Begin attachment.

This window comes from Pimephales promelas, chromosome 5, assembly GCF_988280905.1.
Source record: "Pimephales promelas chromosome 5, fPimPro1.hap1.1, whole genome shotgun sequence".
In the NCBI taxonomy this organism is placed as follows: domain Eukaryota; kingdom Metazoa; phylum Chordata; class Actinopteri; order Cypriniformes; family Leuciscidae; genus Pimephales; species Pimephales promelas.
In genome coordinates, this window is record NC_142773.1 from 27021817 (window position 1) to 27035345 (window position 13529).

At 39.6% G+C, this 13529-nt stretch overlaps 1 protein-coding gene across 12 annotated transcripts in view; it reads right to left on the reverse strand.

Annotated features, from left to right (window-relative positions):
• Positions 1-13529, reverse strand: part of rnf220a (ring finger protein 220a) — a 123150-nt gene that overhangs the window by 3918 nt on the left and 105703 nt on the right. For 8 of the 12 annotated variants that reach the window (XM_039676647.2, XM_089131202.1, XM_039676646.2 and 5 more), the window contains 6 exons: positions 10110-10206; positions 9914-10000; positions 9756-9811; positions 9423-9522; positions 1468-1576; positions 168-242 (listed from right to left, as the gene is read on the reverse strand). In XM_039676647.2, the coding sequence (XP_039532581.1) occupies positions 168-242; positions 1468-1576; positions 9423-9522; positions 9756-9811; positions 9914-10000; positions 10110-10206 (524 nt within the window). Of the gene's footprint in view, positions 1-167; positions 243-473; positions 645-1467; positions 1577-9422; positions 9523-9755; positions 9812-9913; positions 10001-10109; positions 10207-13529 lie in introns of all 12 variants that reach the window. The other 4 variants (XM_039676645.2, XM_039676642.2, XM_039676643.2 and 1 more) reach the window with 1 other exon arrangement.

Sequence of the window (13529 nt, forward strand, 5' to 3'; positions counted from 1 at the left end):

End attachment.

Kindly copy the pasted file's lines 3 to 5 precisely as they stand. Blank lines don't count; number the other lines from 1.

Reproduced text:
In the NCBI taxonomy this organism is placed as follows: domain Eukaryota; kingdom Metazoa; phylum Chordata; class Actinopteri; order Cypriniformes; family Leuciscidae; genus Pimephales; species Pimephales promelas.
In genome coordinates, this window is record NC_142773.1 from 27021817 (window position 1) to 27035345 (window position 13529).

At 39.6% G+C, this 13529-nt stretch overlaps 1 protein-coding gene across 12 annotated transcripts in view; it reads right to left on the reverse strand.